Wednesday, October 01, 2008

Social maturity and self-control

In my last post I touched upon Robert Kegan's Social Maturity theory whereby as humans develop they become more and more objective and loose more and more of their subjectivity. Today I read a blog post on PsyBlog about self-control and how the techniques for self-control relies on becoming more and more abstract and more and more objective. But first the importance of self-control.

One of humanity's most useful skills, without which advanced civilizations would not exist, is being able to engage our higher cognitive functions, our self-control, to resist these temptations. Psychologists have found that self-control is strongly associated with what we label success: higher self-esteem, better interpersonal skills, better emotional responses and, perhaps surprisingly, few drawbacks at even very high levels of self-control.


Now how raising self-control is akin to becoming more objective or more socially mature. (emphasis mine)

It's not hard to see the convergence between the idea of 'psychological distance' and high-level construal. Both emphasise the idea that the more psychological or conceptual distance we can put between ourselves and the particular decision or event, the more we are able to think about it in an abstract way, and therefore the more self-control we can exert. It's all about developing a special type of objectivity.


Now for the ways in which self-control can be enhanced. Jeremy provides three ways in which we can raise our self-control (emphasis mine):

Fujita et al.'s (2006) studies, along with other similar findings reported by Fujita (2008), suggest that self-control can be increased by these related ways of thinking:
  • Global processing. This means trying to focus on the wood rather than the trees: seeing the big picture and our specific actions as just one part of a major plan or purpose. For example, someone trying to eat healthily should focus on the ultimate goal and how each individual decision about what to eat contributes (or detracts) from that goal.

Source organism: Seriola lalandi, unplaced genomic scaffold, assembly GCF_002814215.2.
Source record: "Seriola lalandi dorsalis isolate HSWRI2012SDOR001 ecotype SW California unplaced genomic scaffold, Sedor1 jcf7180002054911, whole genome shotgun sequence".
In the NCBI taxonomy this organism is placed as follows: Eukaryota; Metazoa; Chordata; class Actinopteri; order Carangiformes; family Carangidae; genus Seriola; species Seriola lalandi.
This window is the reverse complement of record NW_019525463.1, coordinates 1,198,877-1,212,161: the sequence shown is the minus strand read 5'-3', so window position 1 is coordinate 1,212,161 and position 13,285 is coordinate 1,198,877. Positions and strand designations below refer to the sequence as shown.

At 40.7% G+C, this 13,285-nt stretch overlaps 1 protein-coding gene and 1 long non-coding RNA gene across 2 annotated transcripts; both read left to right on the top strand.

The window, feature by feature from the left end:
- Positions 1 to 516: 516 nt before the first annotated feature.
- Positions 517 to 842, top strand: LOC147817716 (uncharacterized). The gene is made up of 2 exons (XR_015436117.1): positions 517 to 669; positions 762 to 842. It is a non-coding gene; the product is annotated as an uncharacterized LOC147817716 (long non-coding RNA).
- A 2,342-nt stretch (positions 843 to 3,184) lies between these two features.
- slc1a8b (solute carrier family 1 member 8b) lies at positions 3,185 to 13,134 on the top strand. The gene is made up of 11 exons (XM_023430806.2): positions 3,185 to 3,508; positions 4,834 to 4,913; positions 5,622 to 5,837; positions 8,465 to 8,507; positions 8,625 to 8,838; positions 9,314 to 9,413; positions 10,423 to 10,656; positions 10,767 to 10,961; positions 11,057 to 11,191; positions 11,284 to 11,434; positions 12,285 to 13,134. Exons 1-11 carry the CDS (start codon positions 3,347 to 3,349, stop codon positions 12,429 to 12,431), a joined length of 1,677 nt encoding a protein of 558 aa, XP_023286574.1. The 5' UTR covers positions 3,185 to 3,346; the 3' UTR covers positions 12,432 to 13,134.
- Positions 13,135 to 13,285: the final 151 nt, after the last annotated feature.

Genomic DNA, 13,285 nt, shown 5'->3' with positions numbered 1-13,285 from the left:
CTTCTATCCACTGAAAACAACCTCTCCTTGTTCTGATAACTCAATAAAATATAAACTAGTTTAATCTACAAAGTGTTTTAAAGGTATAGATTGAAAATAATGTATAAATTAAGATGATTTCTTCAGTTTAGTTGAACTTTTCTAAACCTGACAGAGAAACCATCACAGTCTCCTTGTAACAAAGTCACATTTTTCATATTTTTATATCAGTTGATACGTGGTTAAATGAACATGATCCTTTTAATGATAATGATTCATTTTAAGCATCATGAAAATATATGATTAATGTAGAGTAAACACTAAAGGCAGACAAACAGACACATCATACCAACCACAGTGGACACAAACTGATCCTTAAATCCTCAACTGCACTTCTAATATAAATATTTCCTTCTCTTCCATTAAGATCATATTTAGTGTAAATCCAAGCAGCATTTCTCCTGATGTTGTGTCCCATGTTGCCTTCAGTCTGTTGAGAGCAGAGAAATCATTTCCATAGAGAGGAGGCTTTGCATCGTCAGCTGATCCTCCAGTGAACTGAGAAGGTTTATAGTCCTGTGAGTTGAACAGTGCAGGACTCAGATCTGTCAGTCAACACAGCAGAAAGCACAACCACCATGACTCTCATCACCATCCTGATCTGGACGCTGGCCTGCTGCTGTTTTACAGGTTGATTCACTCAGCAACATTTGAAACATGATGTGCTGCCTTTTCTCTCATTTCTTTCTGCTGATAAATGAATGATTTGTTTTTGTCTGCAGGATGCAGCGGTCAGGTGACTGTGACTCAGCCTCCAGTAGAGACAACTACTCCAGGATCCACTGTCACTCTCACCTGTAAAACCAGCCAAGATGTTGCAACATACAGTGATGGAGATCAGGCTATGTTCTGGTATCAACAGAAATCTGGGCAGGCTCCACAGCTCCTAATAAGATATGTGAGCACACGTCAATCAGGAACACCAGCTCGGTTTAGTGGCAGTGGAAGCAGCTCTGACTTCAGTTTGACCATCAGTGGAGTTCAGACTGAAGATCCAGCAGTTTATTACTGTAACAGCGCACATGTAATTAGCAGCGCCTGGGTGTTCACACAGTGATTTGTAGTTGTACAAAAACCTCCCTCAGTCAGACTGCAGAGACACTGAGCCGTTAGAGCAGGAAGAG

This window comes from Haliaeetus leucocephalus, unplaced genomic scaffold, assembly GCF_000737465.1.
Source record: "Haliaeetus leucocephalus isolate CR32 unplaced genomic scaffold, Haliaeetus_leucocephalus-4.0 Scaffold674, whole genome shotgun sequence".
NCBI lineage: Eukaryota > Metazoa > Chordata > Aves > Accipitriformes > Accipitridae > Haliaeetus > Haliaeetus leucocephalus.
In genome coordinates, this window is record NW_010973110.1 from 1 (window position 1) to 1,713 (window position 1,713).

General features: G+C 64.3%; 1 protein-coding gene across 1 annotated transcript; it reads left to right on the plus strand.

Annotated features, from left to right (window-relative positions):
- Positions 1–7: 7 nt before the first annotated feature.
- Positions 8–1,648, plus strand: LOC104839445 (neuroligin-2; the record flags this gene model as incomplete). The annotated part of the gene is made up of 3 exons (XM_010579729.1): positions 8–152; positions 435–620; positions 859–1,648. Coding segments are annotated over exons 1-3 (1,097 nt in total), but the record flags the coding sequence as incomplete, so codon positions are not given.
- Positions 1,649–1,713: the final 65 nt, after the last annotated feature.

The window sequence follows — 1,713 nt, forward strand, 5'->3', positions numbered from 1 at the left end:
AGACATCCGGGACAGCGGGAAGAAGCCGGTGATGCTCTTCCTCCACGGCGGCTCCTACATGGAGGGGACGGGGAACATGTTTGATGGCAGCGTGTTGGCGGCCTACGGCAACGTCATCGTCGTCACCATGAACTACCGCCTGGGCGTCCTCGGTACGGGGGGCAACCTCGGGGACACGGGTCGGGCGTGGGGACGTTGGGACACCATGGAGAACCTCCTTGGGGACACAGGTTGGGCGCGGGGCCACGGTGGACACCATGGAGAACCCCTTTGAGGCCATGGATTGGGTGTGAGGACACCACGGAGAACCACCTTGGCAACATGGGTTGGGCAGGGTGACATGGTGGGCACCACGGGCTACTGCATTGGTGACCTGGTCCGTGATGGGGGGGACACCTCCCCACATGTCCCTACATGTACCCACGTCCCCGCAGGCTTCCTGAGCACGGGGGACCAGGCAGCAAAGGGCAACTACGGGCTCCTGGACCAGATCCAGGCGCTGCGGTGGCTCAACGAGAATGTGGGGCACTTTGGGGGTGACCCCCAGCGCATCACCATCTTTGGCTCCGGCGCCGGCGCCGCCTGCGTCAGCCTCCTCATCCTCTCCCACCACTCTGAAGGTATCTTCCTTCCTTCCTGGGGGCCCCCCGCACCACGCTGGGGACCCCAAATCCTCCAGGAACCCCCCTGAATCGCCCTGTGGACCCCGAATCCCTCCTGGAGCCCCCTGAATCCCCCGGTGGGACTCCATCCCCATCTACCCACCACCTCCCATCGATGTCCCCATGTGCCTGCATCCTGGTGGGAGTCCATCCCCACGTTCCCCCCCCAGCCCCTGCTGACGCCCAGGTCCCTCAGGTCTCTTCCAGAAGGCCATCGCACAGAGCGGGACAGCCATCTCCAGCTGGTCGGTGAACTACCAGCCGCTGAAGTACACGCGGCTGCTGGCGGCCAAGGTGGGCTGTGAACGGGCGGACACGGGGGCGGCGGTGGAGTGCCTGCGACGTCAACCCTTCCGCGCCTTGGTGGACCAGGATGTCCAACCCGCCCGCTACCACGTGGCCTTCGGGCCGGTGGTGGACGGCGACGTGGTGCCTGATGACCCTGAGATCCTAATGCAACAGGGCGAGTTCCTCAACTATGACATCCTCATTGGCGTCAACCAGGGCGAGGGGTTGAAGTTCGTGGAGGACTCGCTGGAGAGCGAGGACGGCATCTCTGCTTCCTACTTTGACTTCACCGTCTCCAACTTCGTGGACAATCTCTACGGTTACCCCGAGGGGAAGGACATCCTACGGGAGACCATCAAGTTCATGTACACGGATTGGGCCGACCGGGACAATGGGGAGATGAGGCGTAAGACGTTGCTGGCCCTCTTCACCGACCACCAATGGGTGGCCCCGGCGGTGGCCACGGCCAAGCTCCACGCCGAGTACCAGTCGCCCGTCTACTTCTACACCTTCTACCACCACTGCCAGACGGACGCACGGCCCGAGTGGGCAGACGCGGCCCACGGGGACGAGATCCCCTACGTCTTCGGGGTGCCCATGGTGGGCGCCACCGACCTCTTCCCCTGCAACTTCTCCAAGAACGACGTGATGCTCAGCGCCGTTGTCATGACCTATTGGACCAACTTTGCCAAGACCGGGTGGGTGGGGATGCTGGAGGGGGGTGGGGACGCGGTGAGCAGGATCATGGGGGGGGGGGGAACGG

• Abstract reasoning. This means trying to avoid considering the specific details of the situation at hand in favour of thinking about how actions fit into an overall framework - being philosophical. Someone trying to add more self-control to their exercise regime might try to think less about the details of the exercise, and instead focus on an abstract vision of the ideal physical self, or how exercise provides a time to re-connect mind and body.
  • High-level categorisation. This means thinking about high-level concepts rather than specific instances. Any long-term project, whether in business, academia or elsewhere can easily get bogged down by focusing too much on the minutiae of everyday processes and forgetting the ultimate goal. Categorising tasks or project stages conceptually may help an individual or group maintain their focus and achieve greater self-discipline.

These are just some examples of specific instances, but with a little creativity the same principles can be applied to many situations in which self-control is required. Ultimately these three ways of thinking are different ways of saying much the same thing: avoid thinking locally and specifically and practice thinking globally, objectively and abstractly, and increased self-control should follow.


To me, this looks like a very apt illustration of why developing social maturity is important. It helps in increased self control and thus better behavioral outcomes.

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1 comment:

lamont189 said...

I agree with your comments Sandy. I work directly with drug addicted youth in a drug rehab in california and I find many of the points in this article parallel with successful actions we do with our clients. The individual must increase their overall social maturity and self control if they ever will start making better informed decisions. I believe more cognitive processes should be used to help increase social maturity.